The Whithorn Trust’s shortlisted entry for the 2016 British Archaeological Awards was based on excavations carried out by AOC Archaeology in 2015, and again in June 2016, which unearthed a unique discovery in Galloway that promises to revolutionise our understanding of the Iron Age in south-west Scotland.
Last year, archaeologists began excavating one of numerous roundhouses sited on a boggy island at this unique Iron Age loch village near Whithorn, uncovering a massive hearth mound, which had been built and rebuilt, and flooring which still preserved leaf litter and woven panels of hazel wattle, all preserved thanks to the waterlogged conditions.
One of the most intriguing artefacts we recovered during the 2015 excavations at Black Loch was a small ceramic vessel, termed a ‘thumbpot’ due to its very small size.
This was a surprising find in many ways: firstly, the shape and size of the object is very unusual, and is quite different to the large storage pots sometimes found on Iron Age settlements in other parts of the UK.
Secondly, the fact that the object was found at all is puzzling, since pottery is virtually never found on Iron Age sites in Wigtownshire, despite being common in both earlier and later periods. It seems that Iron Age communities in the area simply did not use pottery, perhaps preferring wooden, textile or bark containers instead which leave no archaeological trace.
This makes the Black Loch thumbpot intriguing, since it shows a familiarity with pottery and it manufacture. A large number of explanations are possible: perhaps the pot had a very specific function, such as in crushing pigments for dyes. Alternatively, it could be attributed to a child experimenting with the clay which is found in deep deposits around the site and which was used to line the massive stone hearths within the roundhouses. Close analysis of the pot and the uses to which it might have been put will be undertaken in the coming months. We will report back!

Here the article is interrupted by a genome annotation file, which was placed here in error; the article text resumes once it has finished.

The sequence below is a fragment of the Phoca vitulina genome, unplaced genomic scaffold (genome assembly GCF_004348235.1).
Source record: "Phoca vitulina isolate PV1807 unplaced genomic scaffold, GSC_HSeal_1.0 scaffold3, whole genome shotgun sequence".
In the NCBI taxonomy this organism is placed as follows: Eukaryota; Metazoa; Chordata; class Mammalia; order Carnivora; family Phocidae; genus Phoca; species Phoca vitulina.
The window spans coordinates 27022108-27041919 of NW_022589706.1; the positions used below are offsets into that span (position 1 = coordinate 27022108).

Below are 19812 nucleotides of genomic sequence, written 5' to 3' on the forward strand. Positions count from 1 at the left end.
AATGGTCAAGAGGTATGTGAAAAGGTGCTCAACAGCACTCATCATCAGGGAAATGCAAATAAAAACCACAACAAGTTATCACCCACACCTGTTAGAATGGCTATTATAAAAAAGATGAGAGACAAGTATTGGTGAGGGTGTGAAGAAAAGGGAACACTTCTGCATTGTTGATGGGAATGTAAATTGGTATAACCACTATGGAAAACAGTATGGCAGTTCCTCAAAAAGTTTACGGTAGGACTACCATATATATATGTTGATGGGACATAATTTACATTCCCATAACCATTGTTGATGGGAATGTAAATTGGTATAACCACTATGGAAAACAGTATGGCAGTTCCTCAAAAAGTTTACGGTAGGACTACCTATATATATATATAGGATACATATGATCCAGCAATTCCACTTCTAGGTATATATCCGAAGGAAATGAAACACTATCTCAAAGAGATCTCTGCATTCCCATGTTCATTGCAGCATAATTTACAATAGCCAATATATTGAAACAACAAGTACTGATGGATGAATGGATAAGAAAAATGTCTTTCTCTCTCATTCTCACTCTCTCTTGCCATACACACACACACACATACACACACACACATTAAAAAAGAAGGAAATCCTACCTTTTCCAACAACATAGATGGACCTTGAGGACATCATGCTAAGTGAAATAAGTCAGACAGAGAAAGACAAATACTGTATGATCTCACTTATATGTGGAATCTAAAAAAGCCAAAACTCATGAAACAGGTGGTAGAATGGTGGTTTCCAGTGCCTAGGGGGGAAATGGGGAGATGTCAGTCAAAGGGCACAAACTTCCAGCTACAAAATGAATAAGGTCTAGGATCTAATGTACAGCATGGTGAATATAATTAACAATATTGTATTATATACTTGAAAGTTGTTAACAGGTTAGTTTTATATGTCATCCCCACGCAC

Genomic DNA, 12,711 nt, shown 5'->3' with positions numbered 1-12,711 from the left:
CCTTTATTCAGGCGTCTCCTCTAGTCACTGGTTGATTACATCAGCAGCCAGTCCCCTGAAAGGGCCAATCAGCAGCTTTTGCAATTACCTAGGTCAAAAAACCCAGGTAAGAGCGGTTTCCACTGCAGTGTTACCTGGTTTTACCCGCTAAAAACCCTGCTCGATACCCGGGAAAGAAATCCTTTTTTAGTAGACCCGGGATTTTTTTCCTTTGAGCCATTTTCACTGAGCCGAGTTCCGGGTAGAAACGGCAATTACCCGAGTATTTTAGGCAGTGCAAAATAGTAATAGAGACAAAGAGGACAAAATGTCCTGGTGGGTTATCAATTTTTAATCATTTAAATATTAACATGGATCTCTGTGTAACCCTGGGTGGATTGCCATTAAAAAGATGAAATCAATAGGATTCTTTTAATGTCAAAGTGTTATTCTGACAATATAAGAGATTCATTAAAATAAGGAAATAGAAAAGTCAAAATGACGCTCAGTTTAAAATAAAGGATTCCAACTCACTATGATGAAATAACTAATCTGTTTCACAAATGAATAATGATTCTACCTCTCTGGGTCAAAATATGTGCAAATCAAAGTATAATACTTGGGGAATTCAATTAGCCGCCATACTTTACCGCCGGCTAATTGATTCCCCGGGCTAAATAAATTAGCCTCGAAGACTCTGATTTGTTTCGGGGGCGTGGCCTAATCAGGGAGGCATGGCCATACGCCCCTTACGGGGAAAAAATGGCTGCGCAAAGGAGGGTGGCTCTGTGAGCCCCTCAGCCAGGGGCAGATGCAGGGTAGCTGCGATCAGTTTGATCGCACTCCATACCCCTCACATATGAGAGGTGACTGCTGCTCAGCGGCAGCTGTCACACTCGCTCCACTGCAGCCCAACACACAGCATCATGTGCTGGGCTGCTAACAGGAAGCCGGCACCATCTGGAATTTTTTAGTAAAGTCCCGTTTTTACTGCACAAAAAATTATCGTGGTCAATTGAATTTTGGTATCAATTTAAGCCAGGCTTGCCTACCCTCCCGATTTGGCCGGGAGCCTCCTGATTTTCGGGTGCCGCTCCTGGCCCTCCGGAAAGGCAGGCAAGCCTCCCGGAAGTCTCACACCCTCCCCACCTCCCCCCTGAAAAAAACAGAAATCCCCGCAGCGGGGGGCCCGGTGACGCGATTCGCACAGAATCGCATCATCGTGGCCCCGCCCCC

Such was the importance of the site that archaeologists returned in 2016, with the aim of uncovering the doorway to the house, and investigating outdoor areas. They were rewarded by the unprecedented discovery of massive oaks surviving as sills for the door, which were flanked by imposing vertical oak slabs. Outside, a walkway between two of the roundhouses and leading across the marsh was uncovered, as well as a specialised cooking area with a clay oven-like structure. Archaeologists will now use dendrochronology to give an accurate felling date for the oaks.
To share the discoveries, the Whithorn Trust ran community activities during its Iron Age summer. Primary schools planted and harvested early crops, there were foraging and crannog cookery sessions, ancient craft days and dry stone dyking workshops to build an ancient kitchen garden. The activities were filmed by young people trained by Urbancroft Films, who created the DigTV online channel broadcasting nightly interviews with archaeologists about daily finds, and updates on community activities.
The Whithorn Trust are currently reconstructing a full-scale roundhouse, based on the carpentry details of joints, slots and toolmarks still visible on the original oaks. Volunteers are welcome to join craftsmen and should contact firstname.lastname@example.org
Graeme Cavers, AOC Archaeology
Watch our British Archaeological Awards 2016 finalist project video.